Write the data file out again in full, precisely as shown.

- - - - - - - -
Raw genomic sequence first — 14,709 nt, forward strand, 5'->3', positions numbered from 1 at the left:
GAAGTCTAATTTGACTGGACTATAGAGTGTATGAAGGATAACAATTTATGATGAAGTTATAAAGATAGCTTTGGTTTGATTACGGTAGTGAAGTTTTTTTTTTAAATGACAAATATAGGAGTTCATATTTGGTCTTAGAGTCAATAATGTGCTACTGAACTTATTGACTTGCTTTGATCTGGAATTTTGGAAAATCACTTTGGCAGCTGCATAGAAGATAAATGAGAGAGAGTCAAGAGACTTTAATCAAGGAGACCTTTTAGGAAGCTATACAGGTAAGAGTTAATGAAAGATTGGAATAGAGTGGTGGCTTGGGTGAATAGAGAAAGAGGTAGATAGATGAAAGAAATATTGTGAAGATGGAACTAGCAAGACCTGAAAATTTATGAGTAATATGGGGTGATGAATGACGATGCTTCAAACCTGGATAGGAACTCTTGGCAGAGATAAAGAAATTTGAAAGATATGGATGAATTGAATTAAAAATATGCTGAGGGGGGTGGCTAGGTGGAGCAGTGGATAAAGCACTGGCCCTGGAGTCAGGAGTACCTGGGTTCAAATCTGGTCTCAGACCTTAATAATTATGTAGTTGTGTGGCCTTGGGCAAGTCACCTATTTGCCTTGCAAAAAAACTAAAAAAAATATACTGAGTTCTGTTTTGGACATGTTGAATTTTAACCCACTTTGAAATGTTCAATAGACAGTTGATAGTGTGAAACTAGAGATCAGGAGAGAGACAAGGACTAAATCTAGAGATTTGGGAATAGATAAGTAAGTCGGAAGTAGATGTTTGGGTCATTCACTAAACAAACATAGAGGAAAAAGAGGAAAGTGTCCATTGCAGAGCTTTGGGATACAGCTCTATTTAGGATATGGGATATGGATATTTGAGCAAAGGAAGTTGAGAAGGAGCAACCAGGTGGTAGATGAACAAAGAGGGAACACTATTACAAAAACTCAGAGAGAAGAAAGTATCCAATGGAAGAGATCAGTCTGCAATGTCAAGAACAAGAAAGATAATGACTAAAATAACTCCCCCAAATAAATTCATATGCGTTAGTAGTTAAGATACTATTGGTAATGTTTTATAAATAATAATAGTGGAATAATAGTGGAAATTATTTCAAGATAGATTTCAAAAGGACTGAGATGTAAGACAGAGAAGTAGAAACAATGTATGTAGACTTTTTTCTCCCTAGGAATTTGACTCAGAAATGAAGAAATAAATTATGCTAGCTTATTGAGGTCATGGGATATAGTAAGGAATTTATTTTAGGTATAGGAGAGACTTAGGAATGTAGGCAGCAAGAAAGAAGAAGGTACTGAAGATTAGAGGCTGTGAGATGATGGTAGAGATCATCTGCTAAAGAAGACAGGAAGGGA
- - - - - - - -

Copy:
Raw genomic sequence first — 14,709 nt, forward strand, 5'->3', positions numbered from 1 at the left:
GAAGTCTAATTTGACTGGACTATAGAGTGTATGAAGGATAACAATTTATGATGAAGTTATAAAGATAGCTTTGGTTTGATTACGGTAGTGAAGTTTTTTTTTTAAATGACAAATATAGGAGTTCATATTTGGTCTTAGAGTCAATAATGTGCTACTGAACTTATTGACTTGCTTTGATCTGGAATTTTGGAAAATCACTTTGGCAGCTGCATAGAAGATAAATGAGAGAGAGTCAAGAGACTTTAATCAAGGAGACCTTTTAGGAAGCTATACAGGTAAGAGTTAATGAAAGATTGGAATAGAGTGGTGGCTTGGGTGAATAGAGAAAGAGGTAGATAGATGAAAGAAATATTGTGAAGATGGAACTAGCAAGACCTGAAAATTTATGAGTAATATGGGGTGATGAATGACGATGCTTCAAACCTGGATAGGAACTCTTGGCAGAGATAAAGAAATTTGAAAGATATGGATGAATTGAATTAAAAATATGCTGAGGGGGGTGGCTAGGTGGAGCAGTGGATAAAGCACTGGCCCTGGAGTCAGGAGTACCTGGGTTCAAATCTGGTCTCAGACCTTAATAATTATGTAGTTGTGTGGCCTTGGGCAAGTCACCTATTTGCCTTGCAAAAAAACTAAAAAAAATATACTGAGTTCTGTTTTGGACATGTTGAATTTTAACCCACTTTGAAATGTTCAATAGACAGTTGATAGTGTGAAACTAGAGATCAGGAGAGAGACAAGGACTAAATCTAGAGATTTGGGAATAGATAAGTAAGTCGGAAGTAGATGTTTGGGTCATTCACTAAACAAACATAGAGGAAAAAGAGGAAAGTGTCCATTGCAGAGCTTTGGGATACAGCTCTATTTAGGATATGGGATATGGATATTTGAGCAAAGGAAGTTGAGAAGGAGCAACCAGGTGGTAGATGAACAAAGAGGGAACACTATTACAAAAACTCAGAGAGAAGAAAGTATCCAATGGAAGAGATCAGTCTGCAATGTCAAGAACAAGAAAGATAATGACTAAAATAACTCCCCCAAATAAATTCATATGCGTTAGTAGTTAAGATACTATTGGTAATGTTTTATAAATAATAATAGTGGAATAATAGTGGAAATTATTTCAAGATAGATTTCAAAAGGACTGAGATGTAAGACAGAGAAGTAGAAACAATGTATGTAGACTTTTTTCTCCCTAGGAATTTGACTCAGAAATGAAGAAATAAATTATGCTAGCTTATTGAGGTCATGGGATATAGTAAGGAATTTATTTTAGGTATAGGAGAGACTTAGGAATGTAGGCAGCAAGAAAGAAGAAGGTACTGAAGATTAGAGGCTGTGAGATGATGGTAGAGATCATCTGCTAAAGAAGACAGGAAGGGA